Identifying the growth channel(s) would be the most common hurdle faced by app marketers. Also, this is the most challenging bit to arrive at, when in the early stages of the app live in the app store. Typically, any product will have that one channel that works for them, in terms of traction or engagement put together.

App marketing arena is fast paced, what do you think is that one element that is often overlooked by app developers?

App developers often overlook the basics and fundamentals of marketing and get lost in the marketing channels such as social media, etc. Fundamentally, understanding who your customer segment is and where they hang out, is key to good marketing – whatever be the channel or medium to reach out to them.

Formulating a good app marketing strategy requires trial and errors. Is there an interesting case study that has hooked you?

If you look at any successful app today, all of them have grown on the back of one channel. There are many great examples, such as Slack, Snapchat, Instagram to name a few.

What tips do you have for indie app developers, given your vast experience?

There’s nothing called the BIG launch.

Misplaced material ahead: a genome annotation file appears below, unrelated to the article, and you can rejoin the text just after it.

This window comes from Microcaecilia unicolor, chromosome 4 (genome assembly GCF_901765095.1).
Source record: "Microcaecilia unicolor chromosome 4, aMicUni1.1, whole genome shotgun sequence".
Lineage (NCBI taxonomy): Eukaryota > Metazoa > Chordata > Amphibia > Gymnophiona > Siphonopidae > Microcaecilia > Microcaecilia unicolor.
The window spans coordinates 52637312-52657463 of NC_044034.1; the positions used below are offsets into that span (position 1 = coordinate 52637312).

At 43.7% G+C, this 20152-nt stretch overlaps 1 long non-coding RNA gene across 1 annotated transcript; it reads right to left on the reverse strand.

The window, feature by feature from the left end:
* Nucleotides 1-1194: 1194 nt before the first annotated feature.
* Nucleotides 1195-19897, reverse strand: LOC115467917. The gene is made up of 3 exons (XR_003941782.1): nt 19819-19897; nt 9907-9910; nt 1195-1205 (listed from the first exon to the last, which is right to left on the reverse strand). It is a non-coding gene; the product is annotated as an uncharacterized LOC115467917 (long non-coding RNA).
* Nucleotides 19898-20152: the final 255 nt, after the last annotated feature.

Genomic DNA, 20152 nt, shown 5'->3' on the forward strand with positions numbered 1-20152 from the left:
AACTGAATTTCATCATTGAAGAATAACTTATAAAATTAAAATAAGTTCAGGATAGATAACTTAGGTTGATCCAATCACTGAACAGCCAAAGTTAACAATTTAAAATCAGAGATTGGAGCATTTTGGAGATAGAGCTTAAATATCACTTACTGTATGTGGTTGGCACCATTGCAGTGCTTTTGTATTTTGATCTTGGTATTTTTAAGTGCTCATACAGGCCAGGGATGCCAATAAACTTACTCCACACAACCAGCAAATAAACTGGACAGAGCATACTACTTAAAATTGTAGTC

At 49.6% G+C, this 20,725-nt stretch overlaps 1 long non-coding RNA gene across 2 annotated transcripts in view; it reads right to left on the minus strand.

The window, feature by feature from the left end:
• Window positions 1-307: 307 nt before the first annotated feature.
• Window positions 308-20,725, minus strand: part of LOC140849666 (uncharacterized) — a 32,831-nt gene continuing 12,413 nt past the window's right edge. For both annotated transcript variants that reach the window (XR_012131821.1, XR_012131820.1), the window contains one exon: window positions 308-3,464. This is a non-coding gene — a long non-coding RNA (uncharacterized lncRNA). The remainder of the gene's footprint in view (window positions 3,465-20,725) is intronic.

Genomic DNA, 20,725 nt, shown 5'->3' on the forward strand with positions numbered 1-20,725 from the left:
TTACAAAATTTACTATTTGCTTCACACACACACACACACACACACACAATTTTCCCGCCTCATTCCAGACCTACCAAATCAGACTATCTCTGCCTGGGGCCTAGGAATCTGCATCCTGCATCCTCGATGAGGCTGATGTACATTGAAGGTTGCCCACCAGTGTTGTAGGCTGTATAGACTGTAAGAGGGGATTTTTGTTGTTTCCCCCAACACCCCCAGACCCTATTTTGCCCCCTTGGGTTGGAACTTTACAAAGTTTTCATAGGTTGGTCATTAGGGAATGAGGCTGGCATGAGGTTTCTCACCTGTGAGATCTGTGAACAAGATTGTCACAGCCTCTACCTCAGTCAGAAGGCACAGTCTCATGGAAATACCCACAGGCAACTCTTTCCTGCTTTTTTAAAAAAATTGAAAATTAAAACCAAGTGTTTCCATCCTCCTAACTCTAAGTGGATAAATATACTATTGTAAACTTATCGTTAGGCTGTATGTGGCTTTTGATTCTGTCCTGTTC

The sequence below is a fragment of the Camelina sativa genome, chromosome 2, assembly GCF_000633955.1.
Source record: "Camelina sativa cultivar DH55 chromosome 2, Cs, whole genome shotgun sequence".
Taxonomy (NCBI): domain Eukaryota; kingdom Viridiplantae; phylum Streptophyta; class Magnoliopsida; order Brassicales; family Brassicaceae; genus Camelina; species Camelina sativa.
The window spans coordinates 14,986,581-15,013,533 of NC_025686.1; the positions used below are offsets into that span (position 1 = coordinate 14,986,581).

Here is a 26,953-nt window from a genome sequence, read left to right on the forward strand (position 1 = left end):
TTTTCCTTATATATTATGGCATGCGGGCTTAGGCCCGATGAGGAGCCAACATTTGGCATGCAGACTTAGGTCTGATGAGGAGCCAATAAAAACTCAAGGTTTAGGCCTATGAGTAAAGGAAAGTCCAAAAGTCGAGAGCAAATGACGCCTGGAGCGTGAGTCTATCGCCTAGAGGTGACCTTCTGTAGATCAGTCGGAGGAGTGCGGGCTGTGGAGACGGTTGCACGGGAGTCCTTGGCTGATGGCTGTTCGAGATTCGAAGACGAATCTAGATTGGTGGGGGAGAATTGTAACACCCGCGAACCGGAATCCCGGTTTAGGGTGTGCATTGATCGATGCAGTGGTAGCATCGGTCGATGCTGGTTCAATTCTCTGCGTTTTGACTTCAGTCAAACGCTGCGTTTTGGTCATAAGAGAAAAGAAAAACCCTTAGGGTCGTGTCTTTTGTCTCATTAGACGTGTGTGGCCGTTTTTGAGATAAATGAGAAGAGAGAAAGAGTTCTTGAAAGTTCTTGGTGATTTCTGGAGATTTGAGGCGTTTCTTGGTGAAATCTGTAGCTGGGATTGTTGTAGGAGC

Once they achieved product/market fit, they then worked towards scaling the market, keeping in mind the customer development cycle. Focus more on product/market fit initially, even if that means you have only a 100 or 1,000 relevant users. Focus on engagement – anything less than 40% of overall relevant users or target segment (at a general level) should raise a red flag.

Your two cents of advice on working on feedback from app users. What’s not to be missed here?

Try and understand the reasons for requesting new features and use your insights and knowledge to build a more apt solution that would cater to the broader segment.

What’s your take on App only businesses? Should they have a desktop presence as well?

Highly debatable, but it also depends on the nature of the business.

If your product naturally lends itself to mobility or use on the go, you don’t necessarily need to have a desktop version.